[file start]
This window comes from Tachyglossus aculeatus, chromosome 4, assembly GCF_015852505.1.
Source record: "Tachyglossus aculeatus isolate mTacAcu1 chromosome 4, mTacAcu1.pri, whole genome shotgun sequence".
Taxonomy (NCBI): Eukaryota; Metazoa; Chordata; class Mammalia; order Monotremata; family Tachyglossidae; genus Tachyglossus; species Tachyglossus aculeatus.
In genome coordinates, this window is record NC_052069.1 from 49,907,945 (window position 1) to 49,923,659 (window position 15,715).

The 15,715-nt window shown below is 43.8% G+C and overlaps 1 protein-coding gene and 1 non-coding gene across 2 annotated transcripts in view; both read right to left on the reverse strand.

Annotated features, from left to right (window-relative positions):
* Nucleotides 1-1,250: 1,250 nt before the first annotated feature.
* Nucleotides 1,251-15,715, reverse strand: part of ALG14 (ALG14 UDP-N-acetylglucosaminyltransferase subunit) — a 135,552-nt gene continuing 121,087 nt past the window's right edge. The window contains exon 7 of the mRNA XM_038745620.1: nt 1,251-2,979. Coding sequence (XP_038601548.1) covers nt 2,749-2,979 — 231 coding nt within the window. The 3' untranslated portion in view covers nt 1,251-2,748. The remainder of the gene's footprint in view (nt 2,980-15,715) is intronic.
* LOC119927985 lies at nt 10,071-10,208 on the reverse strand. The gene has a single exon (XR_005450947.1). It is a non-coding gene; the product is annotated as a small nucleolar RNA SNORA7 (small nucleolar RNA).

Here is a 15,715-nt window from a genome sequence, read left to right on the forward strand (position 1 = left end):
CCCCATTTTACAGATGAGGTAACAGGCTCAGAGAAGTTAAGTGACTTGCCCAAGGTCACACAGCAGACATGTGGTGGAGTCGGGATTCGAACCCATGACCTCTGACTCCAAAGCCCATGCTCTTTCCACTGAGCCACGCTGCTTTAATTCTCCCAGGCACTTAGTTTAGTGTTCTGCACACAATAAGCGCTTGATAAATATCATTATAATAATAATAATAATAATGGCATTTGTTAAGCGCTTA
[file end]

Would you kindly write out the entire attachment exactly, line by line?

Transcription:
This window comes from Tachyglossus aculeatus, chromosome 4, assembly GCF_015852505.1.
Source record: "Tachyglossus aculeatus isolate mTacAcu1 chromosome 4, mTacAcu1.pri, whole genome shotgun sequence".
Taxonomy (NCBI): Eukaryota; Metazoa; Chordata; class Mammalia; order Monotremata; family Tachyglossidae; genus Tachyglossus; species Tachyglossus aculeatus.
In genome coordinates, this window is record NC_052069.1 from 49,907,945 (window position 1) to 49,923,659 (window position 15,715).

The 15,715-nt window shown below is 43.8% G+C and overlaps 1 protein-coding gene and 1 non-coding gene across 2 annotated transcripts in view; both read right to left on the reverse strand.

Annotated features, from left to right (window-relative positions):
* Nucleotides 1-1,250: 1,250 nt before the first annotated feature.
* Nucleotides 1,251-15,715, reverse strand: part of ALG14 (ALG14 UDP-N-acetylglucosaminyltransferase subunit) — a 135,552-nt gene continuing 121,087 nt past the window's right edge. The window contains exon 7 of the mRNA XM_038745620.1: nt 1,251-2,979. Coding sequence (XP_038601548.1) covers nt 2,749-2,979 — 231 coding nt within the window. The 3' untranslated portion in view covers nt 1,251-2,748. The remainder of the gene's footprint in view (nt 2,980-15,715) is intronic.
* LOC119927985 lies at nt 10,071-10,208 on the reverse strand. The gene has a single exon (XR_005450947.1). It is a non-coding gene; the product is annotated as a small nucleolar RNA SNORA7 (small nucleolar RNA).

Here is a 15,715-nt window from a genome sequence, read left to right on the forward strand (position 1 = left end):
CCCCATTTTACAGATGAGGTAACAGGCTCAGAGAAGTTAAGTGACTTGCCCAAGGTCACACAGCAGACATGTGGTGGAGTCGGGATTCGAACCCATGACCTCTGACTCCAAAGCCCATGCTCTTTCCACTGAGCCACGCTGCTTTAATTCTCCCAGGCACTTAGTTTAGTGTTCTGCACACAATAAGCGCTTGATAAATATCATTATAATAATAATAATAATAATGGCATTTGTTAAGCGCTTA